Tank: Saskatoon Police Face New Questions Over COVID-19 Enforcement


Saskatoon police have previously faced questions about their zeal to enforce COVID-19 restrictions.

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Saskatoon police said charges were expected in connection with a People’s Party of Canada event on federal election night where most of the hundreds in attendance were unmasked.


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Questions persist as to why the event was not raided by police and closed, given its potential to become a COVID-19 super-spreader event.

PPC leader Maxime Bernier said he had moved to Saskatoon for his election night due to restrictions on gatherings in other provinces. Saskatchewan’s only health order required people to wear masks in indoor public spaces like the Saskatoon Inn ballroom where the event took place.

Deputy Police Chief Randy Huisman said last week that police chose not to end the event for fear it would “worsen” the situation.

This answer raises many legitimate questions about how the police enforce the laws.

One wonders what exactly escalation would look like in this case, since the only apparent law that was violated was the mandatory mask order. Would a visible police presence have prompted those present to try and convince more people to attend the party without masks?

For a movement fueled by anger over the pandemic and any restrictions aimed at trying to limit illness and death, the September 20 rally was hardly seen as furious. It could have been one of the happiest gatherings on election night for a party that failed to elect a single candidate.

Huisman said police were at the scene to collect information, so they may have uncovered evidence that the gathering was more dangerous than it looked.

The people gathered for this party may have extreme opinions, but the events of the PPC were not marked by violence – unless you counted a crushed egg on Bernier’s head during a campaign stoppage prior to Saskatoon.


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Still, it could well be considered the most perilous event in Saskatchewan during the pandemic, as it took place indoors, hundreds of people attended and the reluctance to get vaccinated likely fell. off the charts.

PCP has grown in popularity and popularity thanks to its opposition to pandemic restrictions and vaccine passports, so the chances that many, if not most of these people will not be vaccinated seem high.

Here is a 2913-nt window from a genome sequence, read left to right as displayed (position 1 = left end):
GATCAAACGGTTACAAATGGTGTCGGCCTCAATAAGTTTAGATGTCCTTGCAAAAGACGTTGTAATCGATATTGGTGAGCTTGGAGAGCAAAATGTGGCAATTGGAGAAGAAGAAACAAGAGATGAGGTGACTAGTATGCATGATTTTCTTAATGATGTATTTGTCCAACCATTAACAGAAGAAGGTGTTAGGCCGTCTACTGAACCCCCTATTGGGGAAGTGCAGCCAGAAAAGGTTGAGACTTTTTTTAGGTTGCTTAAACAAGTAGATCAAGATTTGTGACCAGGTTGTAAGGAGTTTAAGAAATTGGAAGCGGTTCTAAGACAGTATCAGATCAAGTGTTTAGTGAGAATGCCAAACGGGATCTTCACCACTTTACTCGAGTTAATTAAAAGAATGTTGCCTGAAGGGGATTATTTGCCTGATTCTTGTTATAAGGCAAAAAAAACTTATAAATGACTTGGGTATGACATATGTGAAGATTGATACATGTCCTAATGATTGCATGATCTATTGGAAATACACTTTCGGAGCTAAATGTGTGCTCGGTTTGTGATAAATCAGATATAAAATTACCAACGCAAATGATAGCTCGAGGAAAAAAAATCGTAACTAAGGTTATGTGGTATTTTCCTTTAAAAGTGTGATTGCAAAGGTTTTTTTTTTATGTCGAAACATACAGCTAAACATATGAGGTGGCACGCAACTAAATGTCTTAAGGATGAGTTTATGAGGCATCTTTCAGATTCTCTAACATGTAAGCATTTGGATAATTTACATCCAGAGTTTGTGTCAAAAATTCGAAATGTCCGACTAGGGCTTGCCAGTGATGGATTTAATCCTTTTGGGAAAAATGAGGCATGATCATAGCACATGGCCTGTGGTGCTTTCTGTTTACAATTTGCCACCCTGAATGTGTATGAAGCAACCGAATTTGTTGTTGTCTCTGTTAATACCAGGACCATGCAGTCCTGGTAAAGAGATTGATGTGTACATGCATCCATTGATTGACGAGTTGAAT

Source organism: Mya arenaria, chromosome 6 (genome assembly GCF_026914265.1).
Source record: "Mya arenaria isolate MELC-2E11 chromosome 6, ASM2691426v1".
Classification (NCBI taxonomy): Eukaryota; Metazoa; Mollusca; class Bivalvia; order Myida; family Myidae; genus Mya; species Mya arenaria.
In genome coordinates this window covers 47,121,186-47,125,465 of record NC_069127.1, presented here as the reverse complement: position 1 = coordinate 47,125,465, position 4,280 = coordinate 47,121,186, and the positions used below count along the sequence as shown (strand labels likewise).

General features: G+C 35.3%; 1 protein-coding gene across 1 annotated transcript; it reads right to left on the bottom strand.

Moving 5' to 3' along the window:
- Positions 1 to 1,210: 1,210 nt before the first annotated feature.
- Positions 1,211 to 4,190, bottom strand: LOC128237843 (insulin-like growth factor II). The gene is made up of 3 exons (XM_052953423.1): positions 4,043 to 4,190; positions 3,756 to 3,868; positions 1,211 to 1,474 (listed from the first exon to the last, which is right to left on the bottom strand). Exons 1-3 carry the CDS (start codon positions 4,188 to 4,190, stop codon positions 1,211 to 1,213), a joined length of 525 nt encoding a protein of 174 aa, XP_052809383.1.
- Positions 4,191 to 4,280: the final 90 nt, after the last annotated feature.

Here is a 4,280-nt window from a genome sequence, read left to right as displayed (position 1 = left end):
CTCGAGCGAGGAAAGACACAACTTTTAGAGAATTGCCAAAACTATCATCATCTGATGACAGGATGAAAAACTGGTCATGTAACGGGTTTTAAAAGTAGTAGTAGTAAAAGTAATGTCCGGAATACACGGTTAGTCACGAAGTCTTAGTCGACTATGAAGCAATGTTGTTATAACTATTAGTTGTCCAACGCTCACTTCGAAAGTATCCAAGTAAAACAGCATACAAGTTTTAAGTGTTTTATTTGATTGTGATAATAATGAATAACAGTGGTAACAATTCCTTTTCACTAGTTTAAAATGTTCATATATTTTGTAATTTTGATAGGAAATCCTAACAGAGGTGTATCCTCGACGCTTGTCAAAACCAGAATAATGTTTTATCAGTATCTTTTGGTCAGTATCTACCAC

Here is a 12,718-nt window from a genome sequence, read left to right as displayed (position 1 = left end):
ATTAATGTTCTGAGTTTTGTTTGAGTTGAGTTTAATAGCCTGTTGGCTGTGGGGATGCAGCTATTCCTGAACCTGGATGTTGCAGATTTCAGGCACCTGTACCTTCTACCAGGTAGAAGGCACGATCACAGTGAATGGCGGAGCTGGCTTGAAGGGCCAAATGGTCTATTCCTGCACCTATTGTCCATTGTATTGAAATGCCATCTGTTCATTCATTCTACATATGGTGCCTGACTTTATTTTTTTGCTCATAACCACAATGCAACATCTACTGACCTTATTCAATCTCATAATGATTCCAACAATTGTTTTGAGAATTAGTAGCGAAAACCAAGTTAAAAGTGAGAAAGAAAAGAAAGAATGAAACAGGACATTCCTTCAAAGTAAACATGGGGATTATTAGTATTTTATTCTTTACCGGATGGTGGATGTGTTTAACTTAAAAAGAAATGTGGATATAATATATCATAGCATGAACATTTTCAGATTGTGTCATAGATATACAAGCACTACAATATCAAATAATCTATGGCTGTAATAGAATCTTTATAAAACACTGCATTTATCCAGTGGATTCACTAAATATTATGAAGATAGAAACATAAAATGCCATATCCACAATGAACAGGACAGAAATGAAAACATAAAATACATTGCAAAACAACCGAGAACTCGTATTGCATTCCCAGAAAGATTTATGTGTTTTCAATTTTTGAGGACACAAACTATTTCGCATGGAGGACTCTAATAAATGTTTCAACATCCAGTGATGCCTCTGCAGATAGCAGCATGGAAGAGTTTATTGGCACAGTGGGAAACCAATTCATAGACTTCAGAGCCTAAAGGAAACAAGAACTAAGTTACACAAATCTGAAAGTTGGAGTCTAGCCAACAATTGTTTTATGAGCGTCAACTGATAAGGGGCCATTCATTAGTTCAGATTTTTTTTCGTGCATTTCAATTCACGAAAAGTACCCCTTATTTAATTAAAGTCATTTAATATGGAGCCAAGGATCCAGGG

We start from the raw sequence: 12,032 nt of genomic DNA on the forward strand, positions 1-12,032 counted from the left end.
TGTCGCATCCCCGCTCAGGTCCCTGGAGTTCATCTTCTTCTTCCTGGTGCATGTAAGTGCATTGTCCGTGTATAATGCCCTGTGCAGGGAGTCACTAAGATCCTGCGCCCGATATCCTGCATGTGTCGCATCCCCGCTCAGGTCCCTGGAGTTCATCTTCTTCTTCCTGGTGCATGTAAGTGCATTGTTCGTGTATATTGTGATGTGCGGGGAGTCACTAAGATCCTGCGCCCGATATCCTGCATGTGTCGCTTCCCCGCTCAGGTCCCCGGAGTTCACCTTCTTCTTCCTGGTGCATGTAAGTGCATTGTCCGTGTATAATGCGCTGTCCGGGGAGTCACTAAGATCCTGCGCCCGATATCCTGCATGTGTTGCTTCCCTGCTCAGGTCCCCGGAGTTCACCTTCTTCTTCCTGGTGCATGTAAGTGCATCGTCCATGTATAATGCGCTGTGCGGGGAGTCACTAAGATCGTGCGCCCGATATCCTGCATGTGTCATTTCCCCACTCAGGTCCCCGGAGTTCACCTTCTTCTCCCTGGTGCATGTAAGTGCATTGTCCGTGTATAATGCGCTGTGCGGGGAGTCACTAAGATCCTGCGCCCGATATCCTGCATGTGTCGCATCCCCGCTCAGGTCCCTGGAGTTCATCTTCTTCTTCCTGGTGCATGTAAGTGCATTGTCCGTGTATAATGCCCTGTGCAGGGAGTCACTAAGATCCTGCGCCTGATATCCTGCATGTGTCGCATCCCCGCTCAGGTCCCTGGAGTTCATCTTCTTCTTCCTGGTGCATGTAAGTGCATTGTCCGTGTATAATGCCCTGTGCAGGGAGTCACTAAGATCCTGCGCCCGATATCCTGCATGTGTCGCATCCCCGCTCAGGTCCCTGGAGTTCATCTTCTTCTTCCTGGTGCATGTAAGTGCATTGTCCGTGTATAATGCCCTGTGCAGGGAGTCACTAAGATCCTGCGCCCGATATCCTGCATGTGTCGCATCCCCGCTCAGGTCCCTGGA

If these same people catch COVID-19, they also seem more likely to ignore or ignore the symptoms.

The sheer numbers of people at the event may have deterred police from raiding, but that’s also what makes it so dangerous. A group of 10 unmasked people might have been easier to close, but they also pose less risk of spreading.

The reason so many people were so appalled by the event is reflected in the COVID-19 statistics for September 20 in the Saskatoon area. Active cases rose to 1,157, the highest of any area in the province this year, topped since Tuesday by 1,171.

Hospitalizations for COVID-19 in the Saskatoon area also exceeded 100 for the first time on September 20.

Huisman’s statement that the rally “doesn’t look good for Saskatoon” seems like an understatement.

Saskatoon police have previously faced questions about their zeal to enforce COVID-19 restrictions. They responded in May by issuing 34 tickets for an outdoor event, aided by posting photos of participants online.

But questions also remain about the seriousness with which these cases are prosecuted. By the end of August, 456 charges had been laid under the public health decree, but only 11 fines had been paid in full, despite 104 convictions.


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The amount collected in fines, $ 28,422, suggests that none of the high-profile $ 14,000 fines imposed on companies for public health violations have been collected in full.

Fellowship Baptist Church – which brazenly defied pandemic restrictions and even displayed a sign saying police and government officials were banned from entering property – had its $ 14,000 fine postponed this month for the second time.

When asked about the PPC event last week, Prime Minister Scott Moe called it “unfortunate,” even though the English language provides stronger adjectives that many would find more appropriate.

As active cases and hospitalizations in Saskatchewan reach new heights, the PPC event provides an opportunity to send a message about how seriously people should follow the rules – and how seriously they will be enforced.

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  1. People's Party of Canada leader Maxime Bernier speaks with supporters during their election night rally at the Saskatoon Inn.  Photo taken in Saskatoon on Monday, September 20, 2021 (Michelle Berg / Saskatoon StarPhoenix)

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  2. A truck with a People's Party of Canada flag walks past more than 200 people gathered near the east entrance of the Saskatoon Municipal Hospital on Wednesday, September 1, 2021 to protest the mandatory proof of COVID-19 vaccination for frontline health workers.  (Phil Tank / Saskatoon StarPhoenix)

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